At last, a positive development has sprung from the negativism that has engulfed the country since white monopoly capital became a whipping boy for the mess SA is in, fuelled by a dangerous alliance of populists bent on stirring up racial animosity and chaos.
Business Leadership SA (BLSA), which represents 80 of the largest companies on the JSE and is arguably the closest thing we have today to what remains of “white monopoly capitalism”, has decided that it is time to stand up for capitalism and show how it can change SA positively.
On Wednesday, it launched its “Contract with SA” in which it promised to create jobs and grow the economy; promote black leadership; invest in South Africans; invest in communities; support small business; and root out corruption, particularly in its own ranks.
Business Leadership SA wants business to be a positive force and notes it has created 30.5-million
It is a very good development. In the past, this sort of initiative has been a joint one by the three social partners — the government, business and labour — in which each partner offered something, but in turn tried to extract something from the others. This time, it is business alone that is pledging to build SA.
The six elements of the pledge listed above are not new priorities or commitments. They have been on the agenda since 1994.
It is correct that they remain there because they are the essential and basic things to do. While both the government and business have, over the past 20 years, tried to persuade South Africans how much each has done in service of these objectives, we all know, looking at where we stand in 2017, that what has been done is not even remotely enough.
This has been the value of the bogeyman of white monopoly capital unleashed by Bell Pottinger and its strange bunch of associates: while a crude and racially divisive characterisation of our society, it is a description that will nonetheless resonate in many communities, who have been left behind by the miracle of the rise of the black middle class in the poverty trap they were always caught in.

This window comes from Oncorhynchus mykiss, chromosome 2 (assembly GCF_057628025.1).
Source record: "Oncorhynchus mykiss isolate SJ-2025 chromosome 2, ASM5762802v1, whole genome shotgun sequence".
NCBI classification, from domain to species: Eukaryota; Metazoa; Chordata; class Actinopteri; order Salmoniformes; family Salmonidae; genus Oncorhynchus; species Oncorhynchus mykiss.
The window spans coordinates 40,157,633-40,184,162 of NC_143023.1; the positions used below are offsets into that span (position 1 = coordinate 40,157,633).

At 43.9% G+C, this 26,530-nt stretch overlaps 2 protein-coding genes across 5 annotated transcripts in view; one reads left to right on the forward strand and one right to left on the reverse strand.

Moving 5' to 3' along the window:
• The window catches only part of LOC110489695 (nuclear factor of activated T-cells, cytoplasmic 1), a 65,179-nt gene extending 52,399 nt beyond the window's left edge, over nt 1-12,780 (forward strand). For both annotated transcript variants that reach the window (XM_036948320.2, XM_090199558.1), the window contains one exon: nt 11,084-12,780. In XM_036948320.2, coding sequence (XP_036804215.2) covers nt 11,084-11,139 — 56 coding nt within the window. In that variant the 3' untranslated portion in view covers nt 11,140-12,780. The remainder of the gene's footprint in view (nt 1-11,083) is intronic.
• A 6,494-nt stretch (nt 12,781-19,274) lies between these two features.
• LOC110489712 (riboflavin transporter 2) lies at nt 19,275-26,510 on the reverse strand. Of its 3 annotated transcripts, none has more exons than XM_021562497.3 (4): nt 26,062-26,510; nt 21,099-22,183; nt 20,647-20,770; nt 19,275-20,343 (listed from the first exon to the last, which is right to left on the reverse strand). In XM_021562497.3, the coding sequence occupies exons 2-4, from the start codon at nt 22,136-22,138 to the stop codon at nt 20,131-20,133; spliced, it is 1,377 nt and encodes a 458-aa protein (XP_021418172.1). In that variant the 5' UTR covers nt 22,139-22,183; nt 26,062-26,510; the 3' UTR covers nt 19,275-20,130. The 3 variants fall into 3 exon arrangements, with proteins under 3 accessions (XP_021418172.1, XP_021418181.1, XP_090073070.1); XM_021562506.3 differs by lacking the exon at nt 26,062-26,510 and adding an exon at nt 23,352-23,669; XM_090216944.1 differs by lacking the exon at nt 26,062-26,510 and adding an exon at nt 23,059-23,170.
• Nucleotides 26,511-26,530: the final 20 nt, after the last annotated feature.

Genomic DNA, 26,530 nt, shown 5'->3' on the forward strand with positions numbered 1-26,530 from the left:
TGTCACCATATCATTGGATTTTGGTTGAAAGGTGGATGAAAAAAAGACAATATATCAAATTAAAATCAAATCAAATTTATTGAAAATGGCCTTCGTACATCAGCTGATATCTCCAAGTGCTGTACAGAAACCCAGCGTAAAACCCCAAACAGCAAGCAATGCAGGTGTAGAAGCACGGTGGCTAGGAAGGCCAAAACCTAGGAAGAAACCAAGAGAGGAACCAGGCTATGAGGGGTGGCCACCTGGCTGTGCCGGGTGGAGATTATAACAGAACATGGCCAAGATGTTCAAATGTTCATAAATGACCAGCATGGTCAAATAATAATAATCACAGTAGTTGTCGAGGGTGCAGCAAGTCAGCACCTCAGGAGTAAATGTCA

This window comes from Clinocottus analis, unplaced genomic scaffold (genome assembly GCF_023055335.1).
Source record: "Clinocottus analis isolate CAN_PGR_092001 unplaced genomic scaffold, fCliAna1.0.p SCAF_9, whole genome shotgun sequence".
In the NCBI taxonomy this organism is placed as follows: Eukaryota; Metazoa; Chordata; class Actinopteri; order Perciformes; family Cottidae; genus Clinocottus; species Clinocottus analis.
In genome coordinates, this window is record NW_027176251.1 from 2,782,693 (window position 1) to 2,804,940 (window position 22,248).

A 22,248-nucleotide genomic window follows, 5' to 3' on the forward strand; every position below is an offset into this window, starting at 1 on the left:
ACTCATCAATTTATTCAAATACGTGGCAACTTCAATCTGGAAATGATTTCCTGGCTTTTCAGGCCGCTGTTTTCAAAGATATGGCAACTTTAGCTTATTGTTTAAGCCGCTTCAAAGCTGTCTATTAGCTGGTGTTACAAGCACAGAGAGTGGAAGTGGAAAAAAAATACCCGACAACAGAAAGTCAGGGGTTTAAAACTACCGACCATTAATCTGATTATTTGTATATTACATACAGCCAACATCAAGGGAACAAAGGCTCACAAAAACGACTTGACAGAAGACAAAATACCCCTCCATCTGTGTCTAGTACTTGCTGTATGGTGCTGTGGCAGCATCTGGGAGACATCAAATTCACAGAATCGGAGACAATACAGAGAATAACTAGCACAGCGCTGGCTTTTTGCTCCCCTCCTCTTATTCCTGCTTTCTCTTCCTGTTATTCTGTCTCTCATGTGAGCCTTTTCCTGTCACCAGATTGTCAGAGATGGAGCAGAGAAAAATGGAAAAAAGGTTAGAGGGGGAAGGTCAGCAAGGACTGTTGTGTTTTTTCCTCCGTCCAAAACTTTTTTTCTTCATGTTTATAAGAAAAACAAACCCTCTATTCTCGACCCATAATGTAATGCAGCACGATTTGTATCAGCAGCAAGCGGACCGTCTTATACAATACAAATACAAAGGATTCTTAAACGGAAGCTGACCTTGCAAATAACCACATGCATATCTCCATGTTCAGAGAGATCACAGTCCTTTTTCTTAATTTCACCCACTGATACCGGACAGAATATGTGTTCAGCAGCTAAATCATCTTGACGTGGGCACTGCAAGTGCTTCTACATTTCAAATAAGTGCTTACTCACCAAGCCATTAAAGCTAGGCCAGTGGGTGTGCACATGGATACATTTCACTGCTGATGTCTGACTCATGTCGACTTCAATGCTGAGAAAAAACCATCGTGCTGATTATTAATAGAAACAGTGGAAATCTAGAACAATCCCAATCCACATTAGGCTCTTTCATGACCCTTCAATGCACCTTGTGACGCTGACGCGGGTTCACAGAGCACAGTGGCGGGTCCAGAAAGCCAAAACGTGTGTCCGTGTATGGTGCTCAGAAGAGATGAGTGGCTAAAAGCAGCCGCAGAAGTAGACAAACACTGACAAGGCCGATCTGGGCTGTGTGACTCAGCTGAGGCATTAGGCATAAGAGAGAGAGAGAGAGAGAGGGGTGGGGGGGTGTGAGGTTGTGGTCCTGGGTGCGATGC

But to do all of these things, BLSA needs first to convince its members. Bringing them to a dusty township on a cold Wednesday morning is one thing; persuading them to invest, to create jobs and to grow a new generation of black business leaders and entrepreneurs is another.
Benefits have been too thinly spread and too narrowly enjoyed
Corporate SA is sitting on a cash pile of R1.3-trillion, new research has shown, and joblessness has increased to a 13-year high, hitting 27.7%. Increasingly, South African companies are looking abroad for new opportunities instead of making investments at home.
For this, the campaign is appropriately named “Business Believes” as none of this can or will be done without a belief in SA’s future. That will be the task of the BLSA’s new leader, Bonang Mohale, who — to his credit — has at least set out the plan of what is to be done.
It is a difficult moment to do that persuading. Not for many years has confidence been so low and business so demoralised. But it is more important than ever. If the reputation of capitalism is to be salvaged in the informal settlements and RDP houses of the country, then business needs to show that capitalism works.
Since 1994, the private sector has created 2.65-million jobs, three times more than the public sector. Without the 80 companies that make up BLSA, SA would be a poorer country with poor infrastructure and a weak revenue base.
But these benefits have been too thinly spread and too narrowly enjoyed. Wednesday’s initiative was an important event as it signified that not only has big business recognised this, but it has committed that it too is responsible to act to do something about it